By Hagen Weiss

Many clients that come to us for a Portuguese translation are not familiar with the different dialects that exist. However, this is something that should be considered and discussed with us before starting your translation project.

Especially considering that Brazil has the largest number of Portuguese speakers in the world by far (significantly more than Portugal) and, as a result, has developed many different regional dialects, which makes it a challenging decision for a non-speaker of the language.

Is Portuguese Translation Only in Brazil and Portugal?

No, in addition to Brazil and Portugal, Portuguese is the official language in a number of countries in Africa and Asia; the language spread to these continents through colonization by the Portuguese Empire in the 1500s.

In Africa, Portuguese is the official language in the following countries:

  • Angola
  • Cape Verde
  • Guinea-Bissau
  • Mozambique
  • São Tomé and Príncipe
  • Equatorial Guinea (one of three official languages)

In Asia, Portuguese is one of the official languages in:

  • East Timor
  • Macau

However, there are only two recognized Portuguese dialects worldwide, Brazilian and European (spoken in Portugal, Asia and Africa), which is why we are only discussing the differences between those two in this article.

What Are Some Differences Between Brazilian and European Portuguese Translation?

Pronunciation

One of the first things that someone who learns Portuguese as a second language will notice is the difference in pronunciation between the two dialects.

Brazilian Portuguese tends to be easier to understand for non-native speakers as Brazilians break down the words and distinctly pronounce every vowel. European Portuguese speakers tend to put less emphasis or skip over some vowels, which means that there is sometimes a big difference between how a word is spelled and how it is spoken.

Moreover, some consonants are pronounced completely differently. For example, the letter “s” when placed at the end of a word is pronounced as “ss” in Brazil and as “sh” in Portugal.

Terminology

The language having evolved differently in both countries, there are some major differences when it comes to vocabulary. A bus is an “autocarro” in Portugal and an “ônibus” in Brazil and ice cream is a “gelado” in Portugal and a “sorvete” in Brazil. These are just two examples out of many more.

And some words have completely different meanings, which could put you in an awkward situation… “Rapariga” in Portugal means “girl”, but the same word in Brazil is used to refer to a prostitute. Thus the importance of using the services of an experienced translation agency that is familiar with both forms of Portuguese as well as with local idioms.

Formality

Like in Spanish or French, there is a difference between European and Brazilian Portuguese when it comes to formality.

In Brazil, the pronoun “vôce” is used in most circumstances, while in Portugal there is a distinction to be made: when addressing someone formally, one would use “vôce” but in a more informal environment “tu” would be used (which also affects the conjugation of the verb that follows).

Spelling

Following the signature of the Portuguese Language Translator Orthographic Agreement (“Acordo Ortográfico da Língua Portuguesa de 1990”) in 1990, some new spelling rules were set in the goal of eliminating inconsistencies between the Brazilian and European variants of the language; these rules must be kept in mind when translating to Portuguese.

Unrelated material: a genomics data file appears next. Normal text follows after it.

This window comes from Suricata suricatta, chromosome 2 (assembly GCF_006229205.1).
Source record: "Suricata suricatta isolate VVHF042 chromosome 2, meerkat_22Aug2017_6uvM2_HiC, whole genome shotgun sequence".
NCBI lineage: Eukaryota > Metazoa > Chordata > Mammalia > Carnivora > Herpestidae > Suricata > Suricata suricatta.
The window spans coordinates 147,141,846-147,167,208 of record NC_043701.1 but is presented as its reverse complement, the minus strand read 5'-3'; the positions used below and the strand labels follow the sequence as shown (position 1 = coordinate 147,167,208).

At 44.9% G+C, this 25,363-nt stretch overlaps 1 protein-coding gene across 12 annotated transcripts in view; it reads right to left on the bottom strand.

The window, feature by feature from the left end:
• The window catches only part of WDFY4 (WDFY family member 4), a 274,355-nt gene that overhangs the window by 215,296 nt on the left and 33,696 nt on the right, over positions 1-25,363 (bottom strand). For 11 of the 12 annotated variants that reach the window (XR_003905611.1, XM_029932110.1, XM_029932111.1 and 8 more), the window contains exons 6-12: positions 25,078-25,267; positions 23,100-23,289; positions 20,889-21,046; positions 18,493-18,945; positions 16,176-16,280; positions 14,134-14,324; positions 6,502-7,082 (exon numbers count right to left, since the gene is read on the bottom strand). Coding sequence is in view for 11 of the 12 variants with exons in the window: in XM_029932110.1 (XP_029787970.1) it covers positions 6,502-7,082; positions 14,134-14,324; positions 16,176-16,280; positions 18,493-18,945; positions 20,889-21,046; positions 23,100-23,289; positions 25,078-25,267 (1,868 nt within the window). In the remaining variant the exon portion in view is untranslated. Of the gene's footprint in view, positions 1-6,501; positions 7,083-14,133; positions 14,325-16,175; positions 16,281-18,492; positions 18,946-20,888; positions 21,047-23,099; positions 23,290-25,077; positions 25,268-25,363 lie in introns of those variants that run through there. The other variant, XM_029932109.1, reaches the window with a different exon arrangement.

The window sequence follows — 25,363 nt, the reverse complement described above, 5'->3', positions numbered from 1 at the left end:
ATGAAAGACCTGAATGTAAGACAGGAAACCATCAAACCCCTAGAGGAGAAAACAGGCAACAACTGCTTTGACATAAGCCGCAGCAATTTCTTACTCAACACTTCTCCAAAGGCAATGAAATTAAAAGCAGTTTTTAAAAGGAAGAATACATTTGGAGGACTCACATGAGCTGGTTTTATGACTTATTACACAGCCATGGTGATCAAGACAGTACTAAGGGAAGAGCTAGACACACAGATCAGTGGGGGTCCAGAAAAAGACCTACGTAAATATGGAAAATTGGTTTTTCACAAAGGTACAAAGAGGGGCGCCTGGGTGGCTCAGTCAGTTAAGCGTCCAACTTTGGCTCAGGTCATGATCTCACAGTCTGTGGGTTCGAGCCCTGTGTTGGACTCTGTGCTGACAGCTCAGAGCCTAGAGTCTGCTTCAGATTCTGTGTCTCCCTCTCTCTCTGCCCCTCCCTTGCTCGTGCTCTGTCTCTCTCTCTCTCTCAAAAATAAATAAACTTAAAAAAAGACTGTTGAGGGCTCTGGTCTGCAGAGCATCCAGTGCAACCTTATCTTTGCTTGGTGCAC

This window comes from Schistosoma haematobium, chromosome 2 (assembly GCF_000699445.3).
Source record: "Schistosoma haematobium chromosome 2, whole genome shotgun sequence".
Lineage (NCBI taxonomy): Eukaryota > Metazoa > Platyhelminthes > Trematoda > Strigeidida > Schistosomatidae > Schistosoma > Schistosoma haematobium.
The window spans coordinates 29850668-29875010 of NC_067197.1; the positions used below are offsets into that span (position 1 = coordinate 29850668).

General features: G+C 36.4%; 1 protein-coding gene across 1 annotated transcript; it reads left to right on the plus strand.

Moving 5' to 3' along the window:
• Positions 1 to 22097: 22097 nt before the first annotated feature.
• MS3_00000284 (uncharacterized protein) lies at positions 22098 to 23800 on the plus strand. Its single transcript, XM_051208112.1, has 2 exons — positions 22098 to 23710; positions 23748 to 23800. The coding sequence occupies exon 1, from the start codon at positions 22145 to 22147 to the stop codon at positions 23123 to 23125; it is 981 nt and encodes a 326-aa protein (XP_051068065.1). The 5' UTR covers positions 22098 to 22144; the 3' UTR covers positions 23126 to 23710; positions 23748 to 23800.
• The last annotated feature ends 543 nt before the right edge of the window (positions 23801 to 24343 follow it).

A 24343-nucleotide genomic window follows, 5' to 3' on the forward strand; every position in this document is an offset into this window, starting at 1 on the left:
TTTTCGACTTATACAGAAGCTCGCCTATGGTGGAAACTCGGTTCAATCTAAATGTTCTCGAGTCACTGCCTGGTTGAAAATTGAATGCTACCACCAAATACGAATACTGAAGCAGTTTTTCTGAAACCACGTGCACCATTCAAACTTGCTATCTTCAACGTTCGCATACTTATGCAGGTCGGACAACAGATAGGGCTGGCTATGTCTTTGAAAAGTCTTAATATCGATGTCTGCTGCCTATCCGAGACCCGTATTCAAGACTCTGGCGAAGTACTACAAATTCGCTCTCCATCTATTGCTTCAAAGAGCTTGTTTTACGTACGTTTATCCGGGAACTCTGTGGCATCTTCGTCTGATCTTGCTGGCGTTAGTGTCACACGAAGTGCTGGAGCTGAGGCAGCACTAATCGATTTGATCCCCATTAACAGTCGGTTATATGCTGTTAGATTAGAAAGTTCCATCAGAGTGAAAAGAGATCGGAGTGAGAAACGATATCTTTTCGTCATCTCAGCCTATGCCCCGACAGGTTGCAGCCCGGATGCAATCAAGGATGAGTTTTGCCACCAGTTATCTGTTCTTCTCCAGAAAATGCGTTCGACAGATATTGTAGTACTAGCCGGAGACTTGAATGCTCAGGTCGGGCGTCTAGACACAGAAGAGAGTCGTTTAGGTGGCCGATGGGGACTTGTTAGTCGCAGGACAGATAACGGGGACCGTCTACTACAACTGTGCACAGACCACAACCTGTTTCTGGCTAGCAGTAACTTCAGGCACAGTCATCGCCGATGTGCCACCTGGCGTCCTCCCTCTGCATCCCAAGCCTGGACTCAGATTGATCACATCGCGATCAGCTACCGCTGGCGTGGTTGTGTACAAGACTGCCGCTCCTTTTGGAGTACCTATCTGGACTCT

The changes notably include the elimination of some accents and some silent letters (“c” and “p”) and establishes guidelines when it comes to hyphen usage and capitalization.

While this agreement’s agreed-upon transition period ended in 2015 and, as such, spelling is now technically standardized through participating countries, this doesn’t mean that you shouldn’t localize your translation specifically for your target audience, as local idioms and customs still exist.

Should You Choose Brazilian or European Portuguese Translation?

While it is the same language, there are some major differences between Brazilian and European Portuguese. For that reason, we recommend determining where most of your customers are located in order to translate and localize your content accordingly, which will, in turn, get you the best return on investment.

Usually speaking, Brazilian-Portuguese is the most dominant variety of Portuguese on the internet and in games. Brazil has also one of the most active gaming communities in Latin America and with over 211 million people living there compared to Portugal with only around 10 million inhabitants, it makes the most sense to pick Brazilian-Portuguese for most of your needs.

Of course, if you are just starting out and translating your product to Portuguese for the first time, it might be sufficient for you to have it translated using a more neutral approach and to eventually have it localized for the appropriate market once you have more customer data. This is doable because, as with many other languages (such as Spanish  and French ), the differences are more noticeable when speaking the language than when writing it.

We have professional Portuguese translators that hail from both Brazil and Portugal and who will be able to advise on the best way forward for your translation project.

Contact us today for more details.

 

 

 

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